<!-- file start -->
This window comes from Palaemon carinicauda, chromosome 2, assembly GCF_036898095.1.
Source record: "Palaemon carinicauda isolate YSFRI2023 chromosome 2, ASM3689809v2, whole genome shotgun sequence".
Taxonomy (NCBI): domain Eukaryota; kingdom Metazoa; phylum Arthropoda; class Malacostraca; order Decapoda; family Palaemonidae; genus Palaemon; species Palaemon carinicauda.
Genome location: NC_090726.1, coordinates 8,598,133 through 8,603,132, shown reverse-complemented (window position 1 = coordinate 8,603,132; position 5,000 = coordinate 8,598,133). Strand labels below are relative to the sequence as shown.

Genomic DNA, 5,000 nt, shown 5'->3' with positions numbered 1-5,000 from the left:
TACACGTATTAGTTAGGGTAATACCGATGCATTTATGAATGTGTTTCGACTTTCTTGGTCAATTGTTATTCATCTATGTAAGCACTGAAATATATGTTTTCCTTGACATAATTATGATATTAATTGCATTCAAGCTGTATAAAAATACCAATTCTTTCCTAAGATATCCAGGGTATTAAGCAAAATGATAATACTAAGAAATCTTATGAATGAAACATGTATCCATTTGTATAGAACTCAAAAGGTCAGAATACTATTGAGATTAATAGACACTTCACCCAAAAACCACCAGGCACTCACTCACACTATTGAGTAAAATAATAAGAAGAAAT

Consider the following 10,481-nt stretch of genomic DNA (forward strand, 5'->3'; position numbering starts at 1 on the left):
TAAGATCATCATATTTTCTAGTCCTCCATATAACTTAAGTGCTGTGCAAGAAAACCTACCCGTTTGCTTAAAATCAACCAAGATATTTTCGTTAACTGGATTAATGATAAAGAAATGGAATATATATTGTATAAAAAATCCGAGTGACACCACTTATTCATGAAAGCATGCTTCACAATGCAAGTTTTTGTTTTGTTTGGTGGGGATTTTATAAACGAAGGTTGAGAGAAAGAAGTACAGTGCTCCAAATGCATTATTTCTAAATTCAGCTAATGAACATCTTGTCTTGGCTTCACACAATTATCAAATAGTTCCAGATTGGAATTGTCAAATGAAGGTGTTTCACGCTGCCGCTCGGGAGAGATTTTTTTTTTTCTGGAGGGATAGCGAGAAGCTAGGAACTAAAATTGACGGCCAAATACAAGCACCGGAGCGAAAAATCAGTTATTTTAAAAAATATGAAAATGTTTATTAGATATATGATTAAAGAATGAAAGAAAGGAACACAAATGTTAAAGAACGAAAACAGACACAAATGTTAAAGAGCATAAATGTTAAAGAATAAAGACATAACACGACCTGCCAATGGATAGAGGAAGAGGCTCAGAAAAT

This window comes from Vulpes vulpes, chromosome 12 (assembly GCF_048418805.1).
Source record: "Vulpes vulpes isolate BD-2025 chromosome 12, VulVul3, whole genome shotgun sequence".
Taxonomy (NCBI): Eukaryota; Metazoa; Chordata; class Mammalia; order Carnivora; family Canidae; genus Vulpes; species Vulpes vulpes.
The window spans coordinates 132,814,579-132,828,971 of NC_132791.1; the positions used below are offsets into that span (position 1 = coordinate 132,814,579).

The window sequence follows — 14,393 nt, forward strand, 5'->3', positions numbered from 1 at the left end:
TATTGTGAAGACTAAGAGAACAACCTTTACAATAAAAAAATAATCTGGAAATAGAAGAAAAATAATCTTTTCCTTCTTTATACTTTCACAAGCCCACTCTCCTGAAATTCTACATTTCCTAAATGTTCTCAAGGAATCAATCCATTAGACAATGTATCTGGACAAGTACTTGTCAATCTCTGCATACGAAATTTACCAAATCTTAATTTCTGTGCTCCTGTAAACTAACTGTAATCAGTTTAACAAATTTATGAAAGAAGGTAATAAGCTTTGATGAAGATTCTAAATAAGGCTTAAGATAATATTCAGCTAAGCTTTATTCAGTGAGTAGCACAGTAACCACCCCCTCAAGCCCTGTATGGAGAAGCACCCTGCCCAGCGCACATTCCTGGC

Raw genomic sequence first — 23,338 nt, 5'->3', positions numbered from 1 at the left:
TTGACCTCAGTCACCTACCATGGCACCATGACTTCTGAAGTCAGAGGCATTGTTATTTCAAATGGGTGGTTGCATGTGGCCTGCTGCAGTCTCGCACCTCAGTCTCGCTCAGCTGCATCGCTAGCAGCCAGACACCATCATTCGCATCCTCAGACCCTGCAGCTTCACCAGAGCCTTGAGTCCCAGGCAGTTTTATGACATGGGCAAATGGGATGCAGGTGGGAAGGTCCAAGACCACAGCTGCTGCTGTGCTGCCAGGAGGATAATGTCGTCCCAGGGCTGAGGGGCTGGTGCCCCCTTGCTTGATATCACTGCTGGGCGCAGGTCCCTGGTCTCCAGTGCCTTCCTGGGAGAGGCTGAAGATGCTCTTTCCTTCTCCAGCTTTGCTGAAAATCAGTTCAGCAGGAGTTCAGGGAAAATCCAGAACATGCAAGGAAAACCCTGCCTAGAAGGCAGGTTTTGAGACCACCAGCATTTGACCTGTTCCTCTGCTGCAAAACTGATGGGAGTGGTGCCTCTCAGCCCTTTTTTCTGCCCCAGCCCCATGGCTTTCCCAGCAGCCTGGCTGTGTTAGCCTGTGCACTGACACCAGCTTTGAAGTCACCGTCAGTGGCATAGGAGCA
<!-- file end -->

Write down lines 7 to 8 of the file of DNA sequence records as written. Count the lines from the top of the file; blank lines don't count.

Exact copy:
Consider the following 10,481-nt stretch of genomic DNA (forward strand, 5'->3'; position numbering starts at 1 on the left):
TAAGATCATCATATTTTCTAGTCCTCCATATAACTTAAGTGCTGTGCAAGAAAACCTACCCGTTTGCTTAAAATCAACCAAGATATTTTCGTTAACTGGATTAATGATAAAGAAATGGAATATATATTGTATAAAAAATCCGAGTGACACCACTTATTCATGAAAGCATGCTTCACAATGCAAGTTTTTGTTTTGTTTGGTGGGGATTTTATAAACGAAGGTTGAGAGAAAGAAGTACAGTGCTCCAAATGCATTATTTCTAAATTCAGCTAATGAACATCTTGTCTTGGCTTCACACAATTATCAAATAGTTCCAGATTGGAATTGTCAAATGAAGGTGTTTCACGCTGCCGCTCGGGAGAGATTTTTTTTTTTCTGGAGGGATAGCGAGAAGCTAGGAACTAAAATTGACGGCCAAATACAAGCACCGGAGCGAAAAATCAGTTATTTTAAAAAATATGAAAATGTTTATTAGATATATGATTAAAGAATGAAAGAAAGGAACACAAATGTTAAAGAACGAAAACAGACACAAATGTTAAAGAGCATAAATGTTAAAGAATAAAGACATAACACGACCTGCCAATGGATAGAGGAAGAGGCTCAGAAAAT